Patterson spreads support for gay athletes: Tells personal story of conflicting identities

Michael Blackson
Editor-in-Chief

University of Missouri football player and defensive end Michael Sam announced to his teammates that he was homosexual, to the National Football League, and to the world on February 9, 2014.
Two days later Akil Patterson, a former University of Maryland athlete and a wrestling coach, visited Millersville University at Caputo Hall to discuss how life goes as an openly gay athlete. Like Sam, he made a difficult journey toward admitting his true identity to his parents, his colleagues, and the world – being “a gay, large black man.”
Initially, Patterson was largely confused about what being a gay male entailed. The only knowledge he knew was through the media, who portrayed them as HIV-positive, flamboyant people. He knew who he was, and would always say, “that was not me.”
Yet Patterson did not know who he was. His environment lacked other men like him – large and black – who were coming out of the closet to the public. Consequently, there was no discussion he could engage in, and he felt alone. The emotion overwhelmed him even more as a rising football player and division one athlete at the University of Maryland. If he felt worried to admit his orientation to himself, it was even tougher toward his peers.

Akil Patterson spoke about the experience of being a gay athlete on February 11.
Akil Patterson spoke about the experience of being a gay athlete on February 11.

“My identity came into conflict with my personal beliefs, my values, and my teammates,” Patterson said.
As his popularity on the field rose, so did the attention on him. This is where his identity started to rear its ugly head – because it was not Akil Patterson.
“I wanted to talk to someone,” said Patterson, though it could not be just anyone. His established identity on and off the field was that of a fighter. Similar to Michael Sam, he held a chip on his shoulder, as if he was carrying the world on his shoulders. There was no problem with his attitude until a National Football League scout called him highly talented, but extremely erratic.
Patterson admitted that he did not want to lose everything; he did not want to lose himself. He enrolled in a LGBT class the next semester, hoping to receive some comfort in affirming his true identity as a gay man. Although his football coach had another plan in mind.
Often, coaches check their athletes’ schedule to ensure they are taking the necessary courses. It so happened Patterson’s roster was looked at by his coach, which led to a meeting between the two. Patterson’s football coach questioned as to why he was taking this specific class. On the spot, Patterson told him it was the only class he could take. The coach immediately remedied the problem and replaced the LGBT course with another.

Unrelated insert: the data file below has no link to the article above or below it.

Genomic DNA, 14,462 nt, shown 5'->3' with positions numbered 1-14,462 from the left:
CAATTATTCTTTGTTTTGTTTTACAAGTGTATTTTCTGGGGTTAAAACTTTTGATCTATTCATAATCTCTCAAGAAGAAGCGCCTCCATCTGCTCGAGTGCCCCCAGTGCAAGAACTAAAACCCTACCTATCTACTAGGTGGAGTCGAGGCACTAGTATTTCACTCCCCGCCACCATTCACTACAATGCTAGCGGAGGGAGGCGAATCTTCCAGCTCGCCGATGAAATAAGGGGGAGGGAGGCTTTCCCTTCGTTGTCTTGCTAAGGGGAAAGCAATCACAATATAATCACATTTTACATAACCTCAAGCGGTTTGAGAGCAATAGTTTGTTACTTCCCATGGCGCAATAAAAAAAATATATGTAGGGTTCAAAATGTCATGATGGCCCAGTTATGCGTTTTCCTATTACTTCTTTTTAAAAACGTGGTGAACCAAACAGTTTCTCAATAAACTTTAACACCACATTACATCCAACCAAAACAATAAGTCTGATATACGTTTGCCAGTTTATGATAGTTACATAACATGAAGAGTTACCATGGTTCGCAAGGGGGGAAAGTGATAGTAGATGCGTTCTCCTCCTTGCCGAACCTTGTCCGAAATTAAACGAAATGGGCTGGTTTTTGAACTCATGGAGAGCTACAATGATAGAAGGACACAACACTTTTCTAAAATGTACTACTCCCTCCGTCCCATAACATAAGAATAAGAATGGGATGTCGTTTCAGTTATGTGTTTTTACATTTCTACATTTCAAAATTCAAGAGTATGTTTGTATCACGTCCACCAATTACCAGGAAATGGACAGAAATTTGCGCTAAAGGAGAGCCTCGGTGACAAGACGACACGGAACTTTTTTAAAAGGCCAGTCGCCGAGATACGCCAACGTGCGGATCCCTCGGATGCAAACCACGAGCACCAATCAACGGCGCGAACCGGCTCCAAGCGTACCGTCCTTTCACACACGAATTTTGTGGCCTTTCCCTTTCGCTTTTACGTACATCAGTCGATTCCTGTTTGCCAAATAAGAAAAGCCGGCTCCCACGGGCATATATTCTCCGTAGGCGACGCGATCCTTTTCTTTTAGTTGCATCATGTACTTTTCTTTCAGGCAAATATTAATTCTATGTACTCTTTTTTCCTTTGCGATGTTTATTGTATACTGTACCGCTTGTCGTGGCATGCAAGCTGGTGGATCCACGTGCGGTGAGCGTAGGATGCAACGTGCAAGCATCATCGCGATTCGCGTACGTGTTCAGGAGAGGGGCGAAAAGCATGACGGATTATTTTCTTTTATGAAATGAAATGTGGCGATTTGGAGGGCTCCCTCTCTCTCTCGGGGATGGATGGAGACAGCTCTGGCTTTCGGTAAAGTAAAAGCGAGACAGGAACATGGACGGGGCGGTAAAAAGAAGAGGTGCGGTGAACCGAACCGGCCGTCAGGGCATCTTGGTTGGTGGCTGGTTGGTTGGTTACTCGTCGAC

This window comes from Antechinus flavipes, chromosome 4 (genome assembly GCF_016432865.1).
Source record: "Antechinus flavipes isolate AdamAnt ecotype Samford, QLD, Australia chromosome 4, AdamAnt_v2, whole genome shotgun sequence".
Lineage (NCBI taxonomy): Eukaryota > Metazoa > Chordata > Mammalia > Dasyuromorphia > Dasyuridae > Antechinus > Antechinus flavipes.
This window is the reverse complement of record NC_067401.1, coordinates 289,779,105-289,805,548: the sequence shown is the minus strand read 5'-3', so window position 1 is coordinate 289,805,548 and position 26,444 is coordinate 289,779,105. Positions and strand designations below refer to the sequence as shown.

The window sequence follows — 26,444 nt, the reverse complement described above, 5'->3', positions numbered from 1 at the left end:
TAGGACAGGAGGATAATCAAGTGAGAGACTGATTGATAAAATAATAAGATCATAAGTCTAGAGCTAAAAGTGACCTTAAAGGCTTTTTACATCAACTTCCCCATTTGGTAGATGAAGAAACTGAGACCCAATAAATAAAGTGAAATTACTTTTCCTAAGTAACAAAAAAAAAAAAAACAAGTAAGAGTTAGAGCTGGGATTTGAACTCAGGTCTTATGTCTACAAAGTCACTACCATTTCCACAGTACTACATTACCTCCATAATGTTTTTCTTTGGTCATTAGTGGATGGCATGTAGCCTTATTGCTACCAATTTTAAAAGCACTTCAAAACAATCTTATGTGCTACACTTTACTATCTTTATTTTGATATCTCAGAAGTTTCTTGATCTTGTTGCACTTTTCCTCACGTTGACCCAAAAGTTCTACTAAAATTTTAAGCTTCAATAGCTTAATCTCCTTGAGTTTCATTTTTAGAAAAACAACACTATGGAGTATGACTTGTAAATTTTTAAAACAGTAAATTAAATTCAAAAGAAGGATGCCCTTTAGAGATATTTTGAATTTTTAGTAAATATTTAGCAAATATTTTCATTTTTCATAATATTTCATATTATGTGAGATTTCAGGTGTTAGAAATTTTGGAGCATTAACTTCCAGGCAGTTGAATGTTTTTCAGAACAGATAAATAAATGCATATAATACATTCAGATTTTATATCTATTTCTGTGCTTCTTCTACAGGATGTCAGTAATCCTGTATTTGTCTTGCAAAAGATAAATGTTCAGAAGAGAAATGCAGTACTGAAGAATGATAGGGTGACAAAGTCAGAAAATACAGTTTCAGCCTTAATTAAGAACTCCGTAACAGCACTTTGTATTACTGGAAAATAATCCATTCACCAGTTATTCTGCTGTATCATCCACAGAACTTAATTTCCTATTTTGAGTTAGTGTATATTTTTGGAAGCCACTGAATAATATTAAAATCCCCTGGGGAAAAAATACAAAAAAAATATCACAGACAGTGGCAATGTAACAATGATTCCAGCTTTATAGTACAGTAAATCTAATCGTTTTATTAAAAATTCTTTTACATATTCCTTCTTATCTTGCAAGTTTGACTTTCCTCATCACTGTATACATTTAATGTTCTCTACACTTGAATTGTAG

His last hope to discover his identity faded right there and then. His only escape was to follow the leader and all would be okay. There could not be any harm in acting like a typical, heterosexual man.
That was quite the opposite of what happened. Patterson engaged in a long, winding road of heavy partying, drinking, and hooking up with females. In other words, he was “acting like a man.”
Onwards, all seemed lost for him. No one accepted the true Akil Patterson.
He was ousted in Maryland by his teammates after his roommate discovered homosexual pornography on his computer. He moved on to California University of Pennsylvania, though he left shortly as his destructive path continued there as well. Even home seemed like a foreign territory, as his mother would not even accept him as being bisexual.
“I was living out of control,” said Patterson.
In an attempt to escape the troubles brewing in the States, he traveled to Europe, and ended up in London for vacation. His life changed for the better when he entered a club to continue his drinking and partying habits. The name of the club was – ironically – G-A-Y, spelled out. Patterson discovered a gay club. There, within one night, his confidence shot through the roof around people of the same sexual orientation. He entered a competition the club was holding and won 500 pounds, which is $1,000 in United States dollars.
Upon arriving back home, Patterson “felt free” and comfortable after the trip. He immediately went home, told his mother he was gay, and returned to California University of PA.
Although his spirit was free, Patterson still had no support. There were no big, black men whom he could look up to for guidance.
Except for him.
Join Akil Patterson and his cause to end homophobia, biphobia, transphobia, and LGBT bullying in sports through his organization, Athlete Ally. He can be reached through e-mail at akil.patterson@athleterally.org and can be followed on Twitter @akilpatterson.
“We’d be better off if we learned to respect each other more,” Patterson said.